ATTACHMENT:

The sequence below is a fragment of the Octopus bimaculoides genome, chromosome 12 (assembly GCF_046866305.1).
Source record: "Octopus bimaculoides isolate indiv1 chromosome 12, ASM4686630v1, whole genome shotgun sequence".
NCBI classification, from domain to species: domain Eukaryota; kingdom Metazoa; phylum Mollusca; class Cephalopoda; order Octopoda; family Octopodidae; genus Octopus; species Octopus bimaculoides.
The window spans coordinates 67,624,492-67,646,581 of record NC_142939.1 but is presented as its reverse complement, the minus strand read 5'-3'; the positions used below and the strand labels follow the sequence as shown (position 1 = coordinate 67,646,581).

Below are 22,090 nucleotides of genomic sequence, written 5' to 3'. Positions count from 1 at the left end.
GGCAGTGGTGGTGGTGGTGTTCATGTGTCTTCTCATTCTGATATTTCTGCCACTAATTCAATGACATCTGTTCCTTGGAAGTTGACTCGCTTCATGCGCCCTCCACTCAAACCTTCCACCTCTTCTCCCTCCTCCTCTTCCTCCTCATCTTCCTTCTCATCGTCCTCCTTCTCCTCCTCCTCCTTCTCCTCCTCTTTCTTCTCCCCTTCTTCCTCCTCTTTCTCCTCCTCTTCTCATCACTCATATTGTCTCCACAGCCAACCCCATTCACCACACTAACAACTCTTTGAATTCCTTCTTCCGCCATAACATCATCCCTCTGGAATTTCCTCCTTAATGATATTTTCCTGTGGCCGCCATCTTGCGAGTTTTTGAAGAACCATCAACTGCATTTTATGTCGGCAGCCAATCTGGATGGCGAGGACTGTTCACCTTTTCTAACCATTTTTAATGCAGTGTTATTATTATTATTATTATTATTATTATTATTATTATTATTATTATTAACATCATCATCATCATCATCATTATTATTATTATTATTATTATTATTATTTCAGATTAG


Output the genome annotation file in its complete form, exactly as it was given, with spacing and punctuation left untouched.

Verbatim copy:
The sequence below is a fragment of the Octopus bimaculoides genome, chromosome 12 (assembly GCF_046866305.1).
Source record: "Octopus bimaculoides isolate indiv1 chromosome 12, ASM4686630v1, whole genome shotgun sequence".
NCBI classification, from domain to species: domain Eukaryota; kingdom Metazoa; phylum Mollusca; class Cephalopoda; order Octopoda; family Octopodidae; genus Octopus; species Octopus bimaculoides.
The window spans coordinates 67,624,492-67,646,581 of record NC_142939.1 but is presented as its reverse complement, the minus strand read 5'-3'; the positions used below and the strand labels follow the sequence as shown (position 1 = coordinate 67,646,581).

Below are 22,090 nucleotides of genomic sequence, written 5' to 3'. Positions count from 1 at the left end.
GGCAGTGGTGGTGGTGGTGTTCATGTGTCTTCTCATTCTGATATTTCTGCCACTAATTCAATGACATCTGTTCCTTGGAAGTTGACTCGCTTCATGCGCCCTCCACTCAAACCTTCCACCTCTTCTCCCTCCTCCTCTTCCTCCTCATCTTCCTTCTCATCGTCCTCCTTCTCCTCCTCCTCCTTCTCCTCCTCTTTCTTCTCCCCTTCTTCCTCCTCTTTCTCCTCCTCTTCTCATCACTCATATTGTCTCCACAGCCAACCCCATTCACCACACTAACAACTCTTTGAATTCCTTCTTCCGCCATAACATCATCCCTCTGGAATTTCCTCCTTAATGATATTTTCCTGTGGCCGCCATCTTGCGAGTTTTTGAAGAACCATCAACTGCATTTTATGTCGGCAGCCAATCTGGATGGCGAGGACTGTTCACCTTTTCTAACCATTTTTAATGCAGTGTTATTATTATTATTATTATTATTATTATTATTATTATTATTATTATTAACATCATCATCATCATCATCATTATTATTATTATTATTATTATTATTATTTCAGATTAG